Oral Histories

Interview of Teresa McKenna

University of Southern California professor of English. Editor of the UCLA Chicano Studies Research Center’s journal, Aztlan. As a student at UCLA, was involved in the Chicano student movement on campus and the drive for the establishment of the research center.
UCLA Chicano Studies
Latina and Latino History
UCLA and University of California History
UCLA Research Centers and Programs
Centanino, Araceli
McKenna, Teresa
Persons Present:
McKenna and Centanino.
Place Conducted:
McKenna’s home in Long Beach, California.
Supporting Documents:
Records relating to the interview are located in the office of the UCLA Library’s Center for Oral History Research.
Interviewer Background and Preparation:
The interview was conducted by Araceli Centanino, graduate student interviewer, UCLA Center for Oral History Research; C.Phil, U.S. history, UCLA. Centanino’s dissertation focuses on postwar Los Angeles, social movements, and public education. Centanino prepared for the interview by reading Juan Gómez-Quiñones and Irene Vásquez‘s Making Aztlan: Ideology and Culture of the Chicana and Chicano Movement and looking at various dissertations. She also viewed files from Chancellor Charles E. Young’s administration in the UCLA Library’s University Archives; studied the UCLA Center for Oral History Research’s series of oral histories on the founding of UCLA’s Ralph J. Bunche Center for African American Studies; and reviewed archival articles from the Daily Bruin about the founding of the ethnic studies centers.
Processing of Interview:
The interviewer prepared a timed log of the audio recording of the interview. McKenna was given the opportunity to review the log in order to supply missing or misspelled names and to verify the accuracy of the content but made no changes.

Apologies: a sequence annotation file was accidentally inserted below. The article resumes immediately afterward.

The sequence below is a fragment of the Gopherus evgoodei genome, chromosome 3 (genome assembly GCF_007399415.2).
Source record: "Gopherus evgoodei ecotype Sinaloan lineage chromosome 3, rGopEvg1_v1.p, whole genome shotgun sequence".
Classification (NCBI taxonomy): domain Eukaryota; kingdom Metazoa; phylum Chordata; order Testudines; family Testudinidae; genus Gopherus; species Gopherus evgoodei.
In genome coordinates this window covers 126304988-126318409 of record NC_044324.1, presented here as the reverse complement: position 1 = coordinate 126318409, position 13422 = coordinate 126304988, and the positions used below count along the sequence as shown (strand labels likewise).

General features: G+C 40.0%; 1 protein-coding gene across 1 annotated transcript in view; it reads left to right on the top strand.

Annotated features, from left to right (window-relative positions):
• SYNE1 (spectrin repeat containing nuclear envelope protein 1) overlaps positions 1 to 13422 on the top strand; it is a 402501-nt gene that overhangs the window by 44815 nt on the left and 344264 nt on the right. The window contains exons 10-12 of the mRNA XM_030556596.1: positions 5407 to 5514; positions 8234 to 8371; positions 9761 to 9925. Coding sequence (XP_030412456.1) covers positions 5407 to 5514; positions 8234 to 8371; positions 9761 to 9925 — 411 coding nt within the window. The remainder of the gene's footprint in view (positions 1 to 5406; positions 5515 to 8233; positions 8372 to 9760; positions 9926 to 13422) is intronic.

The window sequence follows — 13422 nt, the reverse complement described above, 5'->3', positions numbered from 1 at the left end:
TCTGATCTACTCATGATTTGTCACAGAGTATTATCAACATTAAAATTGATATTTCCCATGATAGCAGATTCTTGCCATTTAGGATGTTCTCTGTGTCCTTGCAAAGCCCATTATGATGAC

3.75 hrs.
Regents of the University of California, UCLA Library.
Series Statement:
These interviews document the rise of Chicano studies at UCLA and the founding of the Chicano Studies Research Center. Interviewees were involved in Chicano studies in the late 1960s and early ‘70s as students, faculty, or staff.
Birth and early childhood—Growing up in Wilmington—Siblings’ occupations and family background—Family migration history—Experiences in school growing up—Going to St. Anthony High School, a predominantly white Catholic high school—Applies to UCLA and is admitted—Joins Black Student Union—Is involved with the Robert F. Kennedy campaign—First quarter at UCLA—Begins reading theory with Juan Gómez-Quiñones outside of class—Joins United Mexican American Students (UMAS).
Relationship to the term “Chicano” as a political and racial identity—Phi Kappa Psi’s “Viva Zapata Party” mobilizes Chicano students—UMAS’s work with the Kennedy campaign—UMAS’s support of East Los Angeles Blowouts—Gendered politics of the Chicano Movement—High Potential Program—Imagining a Chicano studies center—Concurrent movements around the world feed the energy of the movement for the Chicano Studies Research Center (CSRC)—The organized research unit model versus a department—Chancellor Charles E. Young—CSRC’s many activities—Epistemological and interdisciplinary challenges of creating the field of Chicano studies —Aztlan journal—Daily life in Campbell Hall—Antiwar protests on campus—Police sweep of Campbell Hall—Student resistance to relocation of centers from Campbell Hall—Chicano Moratorium.
Chicano Moratorium—Police confrontations with students on campus—Enters comparative literature master’s program—Begins work at Northrop Grumman Corporation after M.A.—Returns to UCLA to pursue a Ph.D. in comparative literature and earns a Ford fellowship, encouraged by Juan Gómez-Quiñones—Begins teaching at University of Southern California (USC) as an adjunct in 1979—Major successes of the CRSC and what remains to be done—Chicano as a fundamentally political term, discipline, and ideology—Lessons and takeaways from the Chicano Movement at UCLA.